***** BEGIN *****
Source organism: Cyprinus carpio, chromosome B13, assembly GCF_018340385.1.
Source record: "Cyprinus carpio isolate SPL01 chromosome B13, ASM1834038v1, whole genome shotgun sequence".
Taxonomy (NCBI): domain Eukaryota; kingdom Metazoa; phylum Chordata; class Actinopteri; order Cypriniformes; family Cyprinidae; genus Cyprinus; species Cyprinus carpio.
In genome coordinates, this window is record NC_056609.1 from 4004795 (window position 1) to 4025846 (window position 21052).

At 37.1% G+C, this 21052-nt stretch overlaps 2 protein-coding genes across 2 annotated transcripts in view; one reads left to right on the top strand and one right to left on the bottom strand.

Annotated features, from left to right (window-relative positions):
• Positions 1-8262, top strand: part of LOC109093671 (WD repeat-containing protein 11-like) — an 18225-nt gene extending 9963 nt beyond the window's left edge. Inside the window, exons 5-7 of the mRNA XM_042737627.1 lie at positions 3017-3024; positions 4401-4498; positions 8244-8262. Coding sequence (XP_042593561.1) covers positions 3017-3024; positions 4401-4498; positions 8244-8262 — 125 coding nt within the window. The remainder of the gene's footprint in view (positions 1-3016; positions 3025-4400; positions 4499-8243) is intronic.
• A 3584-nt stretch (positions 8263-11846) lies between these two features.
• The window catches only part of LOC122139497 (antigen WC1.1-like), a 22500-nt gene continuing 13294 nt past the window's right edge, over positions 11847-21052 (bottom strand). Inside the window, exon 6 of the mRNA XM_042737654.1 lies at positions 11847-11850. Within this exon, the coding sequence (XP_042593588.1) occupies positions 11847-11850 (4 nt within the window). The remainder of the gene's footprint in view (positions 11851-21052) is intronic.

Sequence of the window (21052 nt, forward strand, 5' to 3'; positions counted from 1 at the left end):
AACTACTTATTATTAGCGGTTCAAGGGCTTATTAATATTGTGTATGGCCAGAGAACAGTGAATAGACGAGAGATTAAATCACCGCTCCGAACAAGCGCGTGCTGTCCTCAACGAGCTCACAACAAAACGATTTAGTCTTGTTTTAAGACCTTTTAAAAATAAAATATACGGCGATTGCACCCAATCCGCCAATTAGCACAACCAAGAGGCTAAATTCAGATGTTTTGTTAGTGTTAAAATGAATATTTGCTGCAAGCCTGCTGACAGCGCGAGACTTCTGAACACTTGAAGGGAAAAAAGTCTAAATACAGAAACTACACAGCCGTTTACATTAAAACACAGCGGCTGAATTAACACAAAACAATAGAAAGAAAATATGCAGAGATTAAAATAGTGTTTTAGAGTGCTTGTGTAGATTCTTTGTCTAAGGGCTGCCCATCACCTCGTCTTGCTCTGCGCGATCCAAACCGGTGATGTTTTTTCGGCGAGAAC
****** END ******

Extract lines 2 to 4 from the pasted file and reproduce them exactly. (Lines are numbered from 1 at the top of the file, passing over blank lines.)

Source record: "Cyprinus carpio isolate SPL01 chromosome B13, ASM1834038v1, whole genome shotgun sequence".
Taxonomy (NCBI): domain Eukaryota; kingdom Metazoa; phylum Chordata; class Actinopteri; order Cypriniformes; family Cyprinidae; genus Cyprinus; species Cyprinus carpio.
In genome coordinates, this window is record NC_056609.1 from 4004795 (window position 1) to 4025846 (window position 21052).